On the face of it, the “populism” of Sanders’ 2016 campaign is also running aground on the shoal of Southern blacks. Once again, they appear to be voting for their established foothold within a party that is now tightly governed by the Clintonian New Democrat line, rather than throw down with an unfamiliar outlier. In a region where the Confederacy is still honored in a myriad of ways, this caution is hard-earned. So, too, the symbolism of a female presidency, following Obama’s pathbreaking occupancy of the White House, means more to populations denied representation and recognition in the upper ranks of public life. But arguably the more important lesson has to do with the communication of Sanders’ message about “restoring the middle class,” and it is not simply a question of tone. To African Americans ears, this appeal is directed primarily at downwardly mobile whites who have lost the gains delivered to them by postwar liberalism. Far from sharing that status, black Americans and other minorities were specifically excluded from the educational and homeowning opportunities created by the GI Bill and other programs (just as the life prospects of so many women were subsumed under the male breadwinner’s “family wage” that deeply underpinned the achievement of middle class status). The creation of a black middle class came late in the day, and children born into it are more likely to fall down the ladder than other groups. Moreover, unlike with white America, middle class is an identity that is publicly ascribed to a minority, and not to the majority, of African Americans. There is no expectation, in the public imagination, that this kind of socio-economic advancement–long considered a staple aspiration, if not a birthright, for whites-- will extend to most black Americans.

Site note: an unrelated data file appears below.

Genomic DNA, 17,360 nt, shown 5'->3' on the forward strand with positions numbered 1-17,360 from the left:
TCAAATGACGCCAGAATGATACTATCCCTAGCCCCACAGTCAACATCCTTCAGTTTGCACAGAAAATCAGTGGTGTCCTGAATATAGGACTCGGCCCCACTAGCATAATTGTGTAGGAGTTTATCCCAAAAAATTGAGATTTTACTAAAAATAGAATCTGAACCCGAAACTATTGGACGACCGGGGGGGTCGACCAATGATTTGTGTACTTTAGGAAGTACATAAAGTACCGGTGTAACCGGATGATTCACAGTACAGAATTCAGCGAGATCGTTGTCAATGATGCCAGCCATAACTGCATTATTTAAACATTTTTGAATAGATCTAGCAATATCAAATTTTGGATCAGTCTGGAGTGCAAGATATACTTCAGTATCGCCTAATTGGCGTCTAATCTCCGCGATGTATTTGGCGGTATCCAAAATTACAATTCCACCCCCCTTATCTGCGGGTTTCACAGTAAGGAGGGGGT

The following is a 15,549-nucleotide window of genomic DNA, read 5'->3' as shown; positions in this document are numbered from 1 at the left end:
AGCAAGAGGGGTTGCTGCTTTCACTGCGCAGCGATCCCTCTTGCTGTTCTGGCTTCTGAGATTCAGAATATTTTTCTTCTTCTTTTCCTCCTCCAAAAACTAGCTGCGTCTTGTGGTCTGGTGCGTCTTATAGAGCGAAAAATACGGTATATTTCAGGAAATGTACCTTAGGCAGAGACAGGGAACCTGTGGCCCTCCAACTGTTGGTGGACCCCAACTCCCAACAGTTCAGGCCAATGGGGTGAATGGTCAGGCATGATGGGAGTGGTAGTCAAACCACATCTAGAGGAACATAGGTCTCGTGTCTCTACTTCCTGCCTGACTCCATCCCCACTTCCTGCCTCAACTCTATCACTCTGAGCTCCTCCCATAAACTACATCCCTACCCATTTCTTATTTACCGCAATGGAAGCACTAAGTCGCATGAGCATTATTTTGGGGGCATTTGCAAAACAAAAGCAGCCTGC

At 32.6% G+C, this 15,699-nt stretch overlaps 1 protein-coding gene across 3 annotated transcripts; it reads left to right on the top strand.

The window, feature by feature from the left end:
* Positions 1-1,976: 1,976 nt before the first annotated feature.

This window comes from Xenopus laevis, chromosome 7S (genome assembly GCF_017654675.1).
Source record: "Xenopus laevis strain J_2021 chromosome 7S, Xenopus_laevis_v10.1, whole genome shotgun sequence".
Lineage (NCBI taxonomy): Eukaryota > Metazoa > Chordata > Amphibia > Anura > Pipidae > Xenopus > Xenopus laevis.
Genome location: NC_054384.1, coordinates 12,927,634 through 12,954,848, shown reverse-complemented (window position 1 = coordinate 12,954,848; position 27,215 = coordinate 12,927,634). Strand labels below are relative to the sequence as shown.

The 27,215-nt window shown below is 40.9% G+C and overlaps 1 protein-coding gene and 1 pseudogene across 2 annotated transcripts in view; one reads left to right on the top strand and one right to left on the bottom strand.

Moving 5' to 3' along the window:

Even as it fades from prominence as the emblematic American lifestyle, the assertion of middle class identity remains as awkward as it has always been, and not just because of its middleness. Beneath the lipservice paid to most national unity ideals in the U.S. lies the ever-corrosive partitioning over race, which takes on new forms on a seemingly regular basis. As Malcolm X once put it, racism in the U.S. is “like a Cadillac, they come out with a new model every year.” The Black Lives Matter movement, which got its start just as the energies behind Occupy were self-dispersing, is only the most recent effort to mount an adequate response to the pervasive impact of white supremacy. Occupy’s foursquare challenge to financialization has worked its way into the political lexicon, raising issues like student debt (but not foreclosure) to the forefront of the presidential campaigns. By contrast, the impact of Black Lives Matter is still largely subterranean, and surfaces only when candidates are forced to take a rhetorical position on the routine police killings of unarmed black males, the soaring rates of minority incarceration, or their sharply eroding economic gains.
The black trauma and the white guilt surrounding these injustices are not routinely perceived as central to class politics, and yet they cannot be otherwise. Delivering material comforts along with a measure of existential security—the traditional hallmarks of middle class life-- is no substitute for what Robin Kelley called the “freedom dreams” of radical liberationists, for whom joining the “mainstream” of American society (the shorthand for achieving black middle class status) was once, and still, is a recipe for pacification, a milder form of incarceration. In that regard, the true spirit of abolitionism--eliminating prisons and state violence, dismantling the power of the creditocracy, dissolving the legacy of homophobia and sexism–lies in the future, not in restoring a compromised past. A politics of class that wants to look forward must embrace this spirit, and live by it.